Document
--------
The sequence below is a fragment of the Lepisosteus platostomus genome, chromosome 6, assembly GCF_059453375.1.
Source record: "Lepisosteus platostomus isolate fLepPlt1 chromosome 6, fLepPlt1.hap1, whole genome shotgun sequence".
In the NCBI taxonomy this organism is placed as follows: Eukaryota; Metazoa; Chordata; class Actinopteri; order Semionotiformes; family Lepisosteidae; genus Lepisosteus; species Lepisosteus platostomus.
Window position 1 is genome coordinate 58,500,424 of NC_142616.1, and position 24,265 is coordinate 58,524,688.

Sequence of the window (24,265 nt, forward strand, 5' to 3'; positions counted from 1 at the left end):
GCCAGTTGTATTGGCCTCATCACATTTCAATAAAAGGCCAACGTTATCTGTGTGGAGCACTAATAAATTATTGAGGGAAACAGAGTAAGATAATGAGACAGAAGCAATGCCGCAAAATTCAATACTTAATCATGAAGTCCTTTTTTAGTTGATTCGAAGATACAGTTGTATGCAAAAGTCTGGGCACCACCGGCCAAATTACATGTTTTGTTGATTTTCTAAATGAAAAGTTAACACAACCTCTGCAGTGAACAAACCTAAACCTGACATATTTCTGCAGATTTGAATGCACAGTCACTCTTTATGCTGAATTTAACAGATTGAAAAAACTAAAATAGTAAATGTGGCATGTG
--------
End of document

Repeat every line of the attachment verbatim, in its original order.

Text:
The sequence below is a fragment of the Lepisosteus platostomus genome, chromosome 6, assembly GCF_059453375.1.
Source record: "Lepisosteus platostomus isolate fLepPlt1 chromosome 6, fLepPlt1.hap1, whole genome shotgun sequence".
In the NCBI taxonomy this organism is placed as follows: Eukaryota; Metazoa; Chordata; class Actinopteri; order Semionotiformes; family Lepisosteidae; genus Lepisosteus; species Lepisosteus platostomus.
Window position 1 is genome coordinate 58,500,424 of NC_142616.1, and position 24,265 is coordinate 58,524,688.

Sequence of the window (24,265 nt, forward strand, 5' to 3'; positions counted from 1 at the left end):
GCCAGTTGTATTGGCCTCATCACATTTCAATAAAAGGCCAACGTTATCTGTGTGGAGCACTAATAAATTATTGAGGGAAACAGAGTAAGATAATGAGACAGAAGCAATGCCGCAAAATTCAATACTTAATCATGAAGTCCTTTTTTAGTTGATTCGAAGATACAGTTGTATGCAAAAGTCTGGGCACCACCGGCCAAATTACATGTTTTGTTGATTTTCTAAATGAAAAGTTAACACAACCTCTGCAGTGAACAAACCTAAACCTGACATATTTCTGCAGATTTGAATGCACAGTCACTCTTTATGCTGAATTTAACAGATTGAAAAAACTAAAATAGTAAATGTGGCATGTG